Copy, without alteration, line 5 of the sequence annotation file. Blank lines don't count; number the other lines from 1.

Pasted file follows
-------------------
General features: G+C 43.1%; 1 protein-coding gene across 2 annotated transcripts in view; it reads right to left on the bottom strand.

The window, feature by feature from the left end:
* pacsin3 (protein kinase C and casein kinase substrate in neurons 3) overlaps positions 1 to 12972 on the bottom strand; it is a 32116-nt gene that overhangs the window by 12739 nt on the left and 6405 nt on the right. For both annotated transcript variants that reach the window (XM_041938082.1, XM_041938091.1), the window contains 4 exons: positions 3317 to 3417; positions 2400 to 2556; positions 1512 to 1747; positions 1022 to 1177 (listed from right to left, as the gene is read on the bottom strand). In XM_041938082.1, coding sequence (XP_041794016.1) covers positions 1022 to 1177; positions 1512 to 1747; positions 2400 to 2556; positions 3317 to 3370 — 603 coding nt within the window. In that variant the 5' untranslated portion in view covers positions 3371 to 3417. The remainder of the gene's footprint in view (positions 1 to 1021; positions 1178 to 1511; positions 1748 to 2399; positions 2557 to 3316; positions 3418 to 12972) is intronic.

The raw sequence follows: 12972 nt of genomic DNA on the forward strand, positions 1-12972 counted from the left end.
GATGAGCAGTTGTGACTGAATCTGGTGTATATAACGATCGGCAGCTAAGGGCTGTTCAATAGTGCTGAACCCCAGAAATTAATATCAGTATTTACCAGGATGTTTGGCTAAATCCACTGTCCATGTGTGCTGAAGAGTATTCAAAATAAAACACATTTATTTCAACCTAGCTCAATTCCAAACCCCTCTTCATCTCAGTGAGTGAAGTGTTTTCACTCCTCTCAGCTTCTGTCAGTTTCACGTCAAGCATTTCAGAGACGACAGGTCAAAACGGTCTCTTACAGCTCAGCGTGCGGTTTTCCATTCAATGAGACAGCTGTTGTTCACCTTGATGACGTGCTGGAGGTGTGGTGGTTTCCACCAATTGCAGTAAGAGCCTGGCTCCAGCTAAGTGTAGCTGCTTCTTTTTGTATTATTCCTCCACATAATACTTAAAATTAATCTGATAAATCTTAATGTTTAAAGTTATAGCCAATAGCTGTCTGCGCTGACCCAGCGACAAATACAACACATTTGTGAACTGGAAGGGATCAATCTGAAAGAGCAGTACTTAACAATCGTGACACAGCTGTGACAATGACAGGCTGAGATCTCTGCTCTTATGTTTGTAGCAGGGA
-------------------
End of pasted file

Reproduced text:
GATGAGCAGTTGTGACTGAATCTGGTGTATATAACGATCGGCAGCTAAGGGCTGTTCAATAGTGCTGAACCCCAGAAATTAATATCAGTATTTACCAGGATGTTTGGCTAAATCCACTGTCCATGTGTGCTGAAGAGTATTCAAAATAAAACACATTTATTTCAACCTAGCTCAATTCCAAACCCCTCTTCATCTCAGTGAGTGAAGTGTTTTCACTCCTCTCAGCTTCTGTCAGTTTCACGTCAAGCATTTCAGAGACGACAGGTCAAAACGGTCTCTTACAGCTCAGCGTGCGGTTTTCCATTCAATGAGACAGCTGTTGTTCACCTTGATGACGTGCTGGAGGTGTGGTGGTTTCCACCAATTGCAGTAAGAGCCTGGCTCCAGCTAAGTGTAGCTGCTTCTTTTTGTATTATTCCTCCACATAATACTTAAAATTAATCTGATAAATCTTAATGTTTAAAGTTATAGCCAATAGCTGTCTGCGCTGACCCAGCGACAAATACAACACATTTGTGAACTGGAAGGGATCAATCTGAAAGAGCAGTACTTAACAATCGTGACACAGCTGTGACAATGACAGGCTGAGATCTCTGCTCTTATGTTTGTAGCAGGGA